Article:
Brian Spies

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Brian Spies
Brian Spies headshot.png
Membership Life member
MSc Geology and physics
PhD Geophysics
MSc university University of New South Wales
PhD university Macquarie University

Biography Citation for SEG Life Membership

Contributed by Phillip R. Romig

To his colleagues, Brian's name brings to mind words like internationalism, collaboration, communication, hard work, commitment, and, most of all, zeal. True leaders are zealots with the passion to pursue a vision with unwavering purpose, with the commitment to invest untold hours when it seems no one else cares, and with a clarity of vision that later causes the rest of us to wonder why it took us so long to jump on the bandwagon. Brian has been zealous in leading SEG to become a truly international society, to chart new directions with its publications, and most recently to embrace the age of electronic communications.

Yet he is a zealot with humanity and humility; he approaches every job with an outrageous sense of humor and enthusiasm, and it is more important to him to achieve the vision than to get credit.

Brian grew up in Sydney, Australia, with a fondness for mineral collecting that surfaced at a young age. In high school he manufactured thin sections of Australian rocks in his father's garage and distributed them to local schools. Brian's high school offered a strong geology component in its science program, and it was here that he was first exposed to geophysics.

Brian double-majored in geology and physics at the University of New South Wales and went on to earn a graduate diploma in applied geophysics on a cadetship from the Bureau of Mineral Resources, where he worked with a broad range of geophysical techniques in the Australian outback.

In 1976 Brian received the first SEG Foundation scholarship given in the southern hemisphere. This scholarship, and an Australian Public Service Board award, sent him to Macquarie University to pursue a Ph.D. on the application of transient electromagnetics in deeply weathered terrains. Brian also studied electrical prospecting methods in the Soviet Union, and he was an early pioneer in the use of the transient electromagnetic method.

Starting in 1980, Brian held posts in mineral exploration in Colorado and California, and was a visiting assistant professor at the University of California at Berkeley. In 1984 he moved to the ARCO Oil and Gas Research Center in Texas where he expanded his interests to include multicomponent seismology and reservoir characterization. In 1989 Brian was awarded ARCO's highest technical award, the Outstanding Technical Achievement Award in Research, for development of the TEMP (transient electromagnetic probing) corrosion detection technique.

Brian moved to Schlumberger-Doll Research in Ridgefield, Connecticut, in 1990, where he led development of deep-probing electromagnetic borehole techniques for reservoir imaging and worked on reservoir monitoring with permanently emplaced sensors. In July of this year, Brian returned to his native Australia to become director of the Cooperative Research Centre for Australian Mineral Exploration Technologies, a consortium of government, academic, and commercial interests committed to developing improved methods for Australia's exploration industry.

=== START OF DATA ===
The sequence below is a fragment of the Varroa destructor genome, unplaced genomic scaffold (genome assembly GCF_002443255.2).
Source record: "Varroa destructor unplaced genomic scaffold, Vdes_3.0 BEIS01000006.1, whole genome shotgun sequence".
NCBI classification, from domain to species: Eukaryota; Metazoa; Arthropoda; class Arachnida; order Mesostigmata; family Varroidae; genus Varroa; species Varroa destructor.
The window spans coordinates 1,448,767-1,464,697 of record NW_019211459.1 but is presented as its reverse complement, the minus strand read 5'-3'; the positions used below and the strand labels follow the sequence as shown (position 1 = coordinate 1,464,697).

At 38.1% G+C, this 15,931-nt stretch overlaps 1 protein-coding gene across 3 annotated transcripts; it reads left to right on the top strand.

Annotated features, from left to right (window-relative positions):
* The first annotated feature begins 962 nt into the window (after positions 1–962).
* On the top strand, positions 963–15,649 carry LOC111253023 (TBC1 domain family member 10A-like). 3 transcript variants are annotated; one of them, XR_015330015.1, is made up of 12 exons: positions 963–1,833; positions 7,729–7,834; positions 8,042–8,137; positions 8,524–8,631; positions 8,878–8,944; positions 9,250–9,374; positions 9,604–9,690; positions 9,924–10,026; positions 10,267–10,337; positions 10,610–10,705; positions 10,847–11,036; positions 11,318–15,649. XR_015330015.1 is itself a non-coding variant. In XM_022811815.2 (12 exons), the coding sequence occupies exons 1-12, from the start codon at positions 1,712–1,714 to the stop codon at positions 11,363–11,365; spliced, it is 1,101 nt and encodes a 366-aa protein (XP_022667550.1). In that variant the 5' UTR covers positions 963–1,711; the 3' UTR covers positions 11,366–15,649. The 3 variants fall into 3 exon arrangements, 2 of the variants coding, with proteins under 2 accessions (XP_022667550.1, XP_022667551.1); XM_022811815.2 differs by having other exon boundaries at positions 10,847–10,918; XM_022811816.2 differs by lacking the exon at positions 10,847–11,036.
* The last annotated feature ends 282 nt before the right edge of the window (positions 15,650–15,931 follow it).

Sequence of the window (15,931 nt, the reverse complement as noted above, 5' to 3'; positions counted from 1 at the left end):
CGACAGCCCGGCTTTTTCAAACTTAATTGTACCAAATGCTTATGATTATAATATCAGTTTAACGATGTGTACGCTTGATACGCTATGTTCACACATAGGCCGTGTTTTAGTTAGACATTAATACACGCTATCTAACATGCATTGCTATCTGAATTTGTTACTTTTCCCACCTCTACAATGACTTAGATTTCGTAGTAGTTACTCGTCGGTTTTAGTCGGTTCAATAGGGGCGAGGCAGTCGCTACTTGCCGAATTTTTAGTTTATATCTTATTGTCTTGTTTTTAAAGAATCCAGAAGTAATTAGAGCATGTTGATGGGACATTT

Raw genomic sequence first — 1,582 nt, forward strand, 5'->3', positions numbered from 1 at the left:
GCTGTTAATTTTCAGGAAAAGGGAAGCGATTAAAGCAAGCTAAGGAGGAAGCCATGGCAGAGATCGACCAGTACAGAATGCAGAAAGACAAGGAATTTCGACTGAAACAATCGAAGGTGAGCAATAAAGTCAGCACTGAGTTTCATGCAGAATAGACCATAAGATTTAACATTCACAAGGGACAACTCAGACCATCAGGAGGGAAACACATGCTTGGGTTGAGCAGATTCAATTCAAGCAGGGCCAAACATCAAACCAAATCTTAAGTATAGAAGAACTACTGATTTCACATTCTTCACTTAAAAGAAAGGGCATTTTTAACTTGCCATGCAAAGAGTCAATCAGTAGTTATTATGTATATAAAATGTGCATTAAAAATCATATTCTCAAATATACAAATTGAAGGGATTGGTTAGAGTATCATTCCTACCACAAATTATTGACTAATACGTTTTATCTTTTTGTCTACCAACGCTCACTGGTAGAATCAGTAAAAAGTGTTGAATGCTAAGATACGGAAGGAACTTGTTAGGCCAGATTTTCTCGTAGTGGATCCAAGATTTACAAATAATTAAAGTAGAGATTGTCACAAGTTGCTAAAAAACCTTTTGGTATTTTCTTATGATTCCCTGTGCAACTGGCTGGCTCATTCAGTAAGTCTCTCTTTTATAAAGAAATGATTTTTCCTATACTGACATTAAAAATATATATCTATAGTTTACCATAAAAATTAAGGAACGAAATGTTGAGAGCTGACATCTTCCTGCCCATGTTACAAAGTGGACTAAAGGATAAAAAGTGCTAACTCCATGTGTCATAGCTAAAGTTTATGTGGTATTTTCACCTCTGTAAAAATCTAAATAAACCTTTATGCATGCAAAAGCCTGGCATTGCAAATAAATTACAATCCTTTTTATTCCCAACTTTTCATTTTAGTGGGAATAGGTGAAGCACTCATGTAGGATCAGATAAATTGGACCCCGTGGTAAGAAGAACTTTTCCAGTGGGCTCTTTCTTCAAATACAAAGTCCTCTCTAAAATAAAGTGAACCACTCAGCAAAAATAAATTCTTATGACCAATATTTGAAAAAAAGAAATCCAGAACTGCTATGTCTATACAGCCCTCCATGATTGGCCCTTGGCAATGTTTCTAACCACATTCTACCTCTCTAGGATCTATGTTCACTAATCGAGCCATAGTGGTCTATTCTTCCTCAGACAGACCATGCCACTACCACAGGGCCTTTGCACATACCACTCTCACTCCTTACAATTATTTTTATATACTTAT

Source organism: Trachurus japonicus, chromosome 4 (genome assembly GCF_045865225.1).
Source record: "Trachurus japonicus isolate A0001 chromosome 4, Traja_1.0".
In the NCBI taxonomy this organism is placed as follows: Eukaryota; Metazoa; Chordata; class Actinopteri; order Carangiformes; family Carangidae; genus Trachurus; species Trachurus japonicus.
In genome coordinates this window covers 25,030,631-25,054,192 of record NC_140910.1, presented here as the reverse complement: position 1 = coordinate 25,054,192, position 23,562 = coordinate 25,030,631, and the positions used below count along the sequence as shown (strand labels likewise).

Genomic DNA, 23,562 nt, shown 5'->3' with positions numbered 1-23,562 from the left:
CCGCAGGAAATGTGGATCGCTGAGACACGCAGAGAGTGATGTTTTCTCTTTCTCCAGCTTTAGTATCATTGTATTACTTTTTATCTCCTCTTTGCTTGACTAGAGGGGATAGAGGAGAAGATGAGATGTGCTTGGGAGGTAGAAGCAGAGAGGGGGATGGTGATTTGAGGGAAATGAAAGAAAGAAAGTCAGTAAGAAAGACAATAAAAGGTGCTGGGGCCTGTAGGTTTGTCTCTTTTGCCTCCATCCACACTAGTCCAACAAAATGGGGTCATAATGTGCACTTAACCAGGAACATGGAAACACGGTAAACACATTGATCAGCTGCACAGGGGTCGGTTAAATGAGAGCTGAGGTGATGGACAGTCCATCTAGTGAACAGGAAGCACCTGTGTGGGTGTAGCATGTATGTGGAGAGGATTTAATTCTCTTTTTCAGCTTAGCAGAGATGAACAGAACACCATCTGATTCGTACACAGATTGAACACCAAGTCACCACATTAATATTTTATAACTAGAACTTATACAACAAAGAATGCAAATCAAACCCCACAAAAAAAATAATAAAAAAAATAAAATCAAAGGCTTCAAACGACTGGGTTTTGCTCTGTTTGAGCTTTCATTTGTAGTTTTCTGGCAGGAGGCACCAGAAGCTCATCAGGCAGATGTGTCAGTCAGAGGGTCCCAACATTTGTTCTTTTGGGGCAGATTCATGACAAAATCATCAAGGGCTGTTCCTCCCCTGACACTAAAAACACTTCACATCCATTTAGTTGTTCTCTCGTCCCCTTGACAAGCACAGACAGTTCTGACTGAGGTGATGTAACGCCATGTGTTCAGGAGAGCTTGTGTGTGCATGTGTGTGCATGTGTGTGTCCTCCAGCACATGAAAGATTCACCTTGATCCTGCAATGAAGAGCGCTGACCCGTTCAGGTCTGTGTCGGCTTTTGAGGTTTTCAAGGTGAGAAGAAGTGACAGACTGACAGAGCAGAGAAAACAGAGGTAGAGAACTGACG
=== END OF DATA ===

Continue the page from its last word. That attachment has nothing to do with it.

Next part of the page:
Brian lives in Sydney with his wife Pamela and two daughters Alexandra and Anna who have inherited a geophysicist's love of adventure and the outdoors.

Brian's contributions to geophysics include eight patents and 80 publications and articles. He is on the Editorial Board of Petroleum Geoscience; a member of ASEG, SPWLA, AGU, and EAGE; and serves on the U.S. National Academy of Sciences Committee for Non-Invasive Characterization of the Shallow Subsurface.

Since joining SEG in 1972, Brian has served the Society in many capacities. As Chairman of the Computer Applications Committee, he coordinated this year's seismic data compression workshop and, as head of the Ad Hoc Committee on Business Office Computers, he is advising SEG on its transition to the modern world of electronic communications. Brian coordinated the launching of SEG's World Wide Web service in 1995 and opened the door to electronic distribution of information to the Society's 14 000 members via the Internet.

As Special Editor, Brian has developed several digital publications including the digital cumulative index and online articles from Geophysics and The Leading Edge. He chaired the TLE Editorial Board in 1990-92 and served as Associate Editor of Geophysics on two occasions, 1985-89 and 1995-present. As chairman of the SEG International Affairs Committee in 1988-90, he was instrumental in encouraging the Society to better serve the interests of its increasingly influential international membership.